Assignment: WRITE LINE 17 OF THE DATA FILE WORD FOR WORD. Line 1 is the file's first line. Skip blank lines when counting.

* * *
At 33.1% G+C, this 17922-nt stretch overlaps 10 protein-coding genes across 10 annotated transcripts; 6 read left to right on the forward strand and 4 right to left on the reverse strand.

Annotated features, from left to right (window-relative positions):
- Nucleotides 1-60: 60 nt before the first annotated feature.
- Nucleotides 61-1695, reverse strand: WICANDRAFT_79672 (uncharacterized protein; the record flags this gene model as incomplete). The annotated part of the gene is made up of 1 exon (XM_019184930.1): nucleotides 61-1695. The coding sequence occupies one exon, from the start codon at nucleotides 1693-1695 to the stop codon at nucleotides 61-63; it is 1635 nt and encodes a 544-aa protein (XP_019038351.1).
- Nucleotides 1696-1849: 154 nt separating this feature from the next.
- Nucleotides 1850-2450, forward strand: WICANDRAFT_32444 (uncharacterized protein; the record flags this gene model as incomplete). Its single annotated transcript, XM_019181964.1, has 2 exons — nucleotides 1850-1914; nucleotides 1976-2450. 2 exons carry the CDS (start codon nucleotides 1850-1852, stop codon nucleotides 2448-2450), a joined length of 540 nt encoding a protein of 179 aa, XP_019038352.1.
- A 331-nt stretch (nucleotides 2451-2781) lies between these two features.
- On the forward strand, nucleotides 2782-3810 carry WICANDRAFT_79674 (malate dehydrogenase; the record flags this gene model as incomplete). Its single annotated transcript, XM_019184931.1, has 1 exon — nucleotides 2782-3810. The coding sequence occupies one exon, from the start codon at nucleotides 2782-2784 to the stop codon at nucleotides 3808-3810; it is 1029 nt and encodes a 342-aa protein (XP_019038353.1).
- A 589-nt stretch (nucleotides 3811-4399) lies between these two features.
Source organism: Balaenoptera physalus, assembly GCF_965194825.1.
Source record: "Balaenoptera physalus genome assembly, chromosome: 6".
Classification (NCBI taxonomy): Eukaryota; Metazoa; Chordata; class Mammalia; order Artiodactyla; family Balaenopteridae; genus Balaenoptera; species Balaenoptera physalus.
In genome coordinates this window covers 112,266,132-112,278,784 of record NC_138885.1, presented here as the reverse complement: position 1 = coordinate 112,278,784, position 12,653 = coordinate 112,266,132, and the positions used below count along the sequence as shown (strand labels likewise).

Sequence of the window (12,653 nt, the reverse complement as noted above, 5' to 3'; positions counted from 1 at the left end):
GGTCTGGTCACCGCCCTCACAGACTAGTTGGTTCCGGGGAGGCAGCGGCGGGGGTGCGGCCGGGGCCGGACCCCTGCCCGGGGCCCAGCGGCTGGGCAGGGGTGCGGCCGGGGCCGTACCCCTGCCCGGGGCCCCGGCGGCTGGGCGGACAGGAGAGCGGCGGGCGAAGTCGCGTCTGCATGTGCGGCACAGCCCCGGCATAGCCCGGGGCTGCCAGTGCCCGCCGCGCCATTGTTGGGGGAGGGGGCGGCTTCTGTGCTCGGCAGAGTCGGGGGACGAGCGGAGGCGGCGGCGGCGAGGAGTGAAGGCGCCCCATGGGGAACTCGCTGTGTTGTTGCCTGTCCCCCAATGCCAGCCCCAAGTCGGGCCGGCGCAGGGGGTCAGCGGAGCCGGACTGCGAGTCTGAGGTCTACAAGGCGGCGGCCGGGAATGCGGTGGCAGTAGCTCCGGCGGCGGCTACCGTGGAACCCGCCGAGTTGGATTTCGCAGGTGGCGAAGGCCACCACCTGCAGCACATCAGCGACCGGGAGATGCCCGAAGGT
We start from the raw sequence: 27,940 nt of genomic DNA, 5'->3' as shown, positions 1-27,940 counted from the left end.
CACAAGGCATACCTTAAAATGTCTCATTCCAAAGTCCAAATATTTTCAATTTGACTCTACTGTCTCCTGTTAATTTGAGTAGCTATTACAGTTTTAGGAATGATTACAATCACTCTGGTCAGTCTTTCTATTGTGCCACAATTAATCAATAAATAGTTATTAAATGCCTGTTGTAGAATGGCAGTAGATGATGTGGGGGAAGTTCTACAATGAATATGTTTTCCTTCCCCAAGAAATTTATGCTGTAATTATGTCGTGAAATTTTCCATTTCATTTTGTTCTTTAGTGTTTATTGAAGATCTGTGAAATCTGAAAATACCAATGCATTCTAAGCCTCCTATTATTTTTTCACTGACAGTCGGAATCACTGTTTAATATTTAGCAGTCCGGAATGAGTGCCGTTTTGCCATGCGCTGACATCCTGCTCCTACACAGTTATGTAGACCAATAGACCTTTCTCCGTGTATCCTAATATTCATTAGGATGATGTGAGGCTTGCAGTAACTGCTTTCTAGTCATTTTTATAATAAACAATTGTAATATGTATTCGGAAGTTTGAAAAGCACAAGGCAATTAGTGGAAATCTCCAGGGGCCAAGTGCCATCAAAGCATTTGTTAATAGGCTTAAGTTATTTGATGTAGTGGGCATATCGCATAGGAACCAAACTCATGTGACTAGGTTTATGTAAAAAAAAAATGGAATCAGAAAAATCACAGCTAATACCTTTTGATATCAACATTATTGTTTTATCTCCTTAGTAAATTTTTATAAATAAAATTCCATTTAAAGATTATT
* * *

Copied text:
CACAAGGCATACCTTAAAATGTCTCATTCCAAAGTCCAAATATTTTCAATTTGACTCTACTGTCTCCTGTTAATTTGAGTAGCTATTACAGTTTTAGGAATGATTACAATCACTCTGGTCAGTCTTTCTATTGTGCCACAATTAATCAATAAATAGTTATTAAATGCCTGTTGTAGAATGGCAGTAGATGATGTGGGGGAAGTTCTACAATGAATATGTTTTCCTTCCCCAAGAAATTTATGCTGTAATTATGTCGTGAAATTTTCCATTTCATTTTGTTCTTTAGTGTTTATTGAAGATCTGTGAAATCTGAAAATACCAATGCATTCTAAGCCTCCTATTATTTTTTCACTGACAGTCGGAATCACTGTTTAATATTTAGCAGTCCGGAATGAGTGCCGTTTTGCCATGCGCTGACATCCTGCTCCTACACAGTTATGTAGACCAATAGACCTTTCTCCGTGTATCCTAATATTCATTAGGATGATGTGAGGCTTGCAGTAACTGCTTTCTAGTCATTTTTATAATAAACAATTGTAATATGTATTCGGAAGTTTGAAAAGCACAAGGCAATTAGTGGAAATCTCCAGGGGCCAAGTGCCATCAAAGCATTTGTTAATAGGCTTAAGTTATTTGATGTAGTGGGCATATCGCATAGGAACCAAACTCATGTGACTAGGTTTATGTAAAAAAAAAATGGAATCAGAAAAATCACAGCTAATACCTTTTGATATCAACATTATTGTTTTATCTCCTTAGTAAATTTTTATAAATAAAATTCCATTTAAAGATTATT